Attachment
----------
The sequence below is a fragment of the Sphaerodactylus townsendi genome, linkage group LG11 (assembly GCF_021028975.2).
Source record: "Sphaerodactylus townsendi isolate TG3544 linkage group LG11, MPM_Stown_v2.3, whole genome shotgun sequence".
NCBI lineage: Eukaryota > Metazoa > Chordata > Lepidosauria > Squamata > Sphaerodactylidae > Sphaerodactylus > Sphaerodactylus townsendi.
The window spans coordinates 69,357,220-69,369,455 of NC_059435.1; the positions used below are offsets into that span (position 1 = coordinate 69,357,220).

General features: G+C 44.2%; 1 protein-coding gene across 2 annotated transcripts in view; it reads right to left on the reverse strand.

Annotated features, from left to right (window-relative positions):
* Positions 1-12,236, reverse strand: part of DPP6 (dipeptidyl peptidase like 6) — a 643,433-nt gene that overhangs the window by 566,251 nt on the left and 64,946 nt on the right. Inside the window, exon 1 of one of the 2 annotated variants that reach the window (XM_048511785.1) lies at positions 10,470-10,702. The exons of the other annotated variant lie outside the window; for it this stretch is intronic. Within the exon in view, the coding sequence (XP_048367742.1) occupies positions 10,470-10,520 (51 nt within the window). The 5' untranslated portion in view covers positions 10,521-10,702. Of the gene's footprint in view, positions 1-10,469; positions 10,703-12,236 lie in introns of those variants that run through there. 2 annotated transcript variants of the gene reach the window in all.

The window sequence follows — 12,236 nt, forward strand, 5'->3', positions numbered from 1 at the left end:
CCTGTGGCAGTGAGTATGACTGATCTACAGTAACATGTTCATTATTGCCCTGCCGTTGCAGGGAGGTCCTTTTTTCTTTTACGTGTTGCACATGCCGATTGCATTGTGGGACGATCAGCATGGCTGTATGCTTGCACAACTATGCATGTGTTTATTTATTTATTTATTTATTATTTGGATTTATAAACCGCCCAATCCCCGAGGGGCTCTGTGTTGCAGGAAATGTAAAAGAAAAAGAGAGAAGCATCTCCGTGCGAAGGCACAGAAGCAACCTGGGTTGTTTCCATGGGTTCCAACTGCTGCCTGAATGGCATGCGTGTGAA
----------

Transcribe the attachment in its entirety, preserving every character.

The sequence below is a fragment of the Sphaerodactylus townsendi genome, linkage group LG11 (assembly GCF_021028975.2).
Source record: "Sphaerodactylus townsendi isolate TG3544 linkage group LG11, MPM_Stown_v2.3, whole genome shotgun sequence".
NCBI lineage: Eukaryota > Metazoa > Chordata > Lepidosauria > Squamata > Sphaerodactylidae > Sphaerodactylus > Sphaerodactylus townsendi.
The window spans coordinates 69,357,220-69,369,455 of NC_059435.1; the positions used below are offsets into that span (position 1 = coordinate 69,357,220).

General features: G+C 44.2%; 1 protein-coding gene across 2 annotated transcripts in view; it reads right to left on the reverse strand.

Annotated features, from left to right (window-relative positions):
* Positions 1-12,236, reverse strand: part of DPP6 (dipeptidyl peptidase like 6) — a 643,433-nt gene that overhangs the window by 566,251 nt on the left and 64,946 nt on the right. Inside the window, exon 1 of one of the 2 annotated variants that reach the window (XM_048511785.1) lies at positions 10,470-10,702. The exons of the other annotated variant lie outside the window; for it this stretch is intronic. Within the exon in view, the coding sequence (XP_048367742.1) occupies positions 10,470-10,520 (51 nt within the window). The 5' untranslated portion in view covers positions 10,521-10,702. Of the gene's footprint in view, positions 1-10,469; positions 10,703-12,236 lie in introns of those variants that run through there. 2 annotated transcript variants of the gene reach the window in all.

The window sequence follows — 12,236 nt, forward strand, 5'->3', positions numbered from 1 at the left end:
CCTGTGGCAGTGAGTATGACTGATCTACAGTAACATGTTCATTATTGCCCTGCCGTTGCAGGGAGGTCCTTTTTTCTTTTACGTGTTGCACATGCCGATTGCATTGTGGGACGATCAGCATGGCTGTATGCTTGCACAACTATGCATGTGTTTATTTATTTATTTATTTATTATTTGGATTTATAAACCGCCCAATCCCCGAGGGGCTCTGTGTTGCAGGAAATGTAAAAGAAAAAGAGAGAAGCATCTCCGTGCGAAGGCACAGAAGCAACCTGGGTTGTTTCCATGGGTTCCAACTGCTGCCTGAATGGCATGCGTGTGAA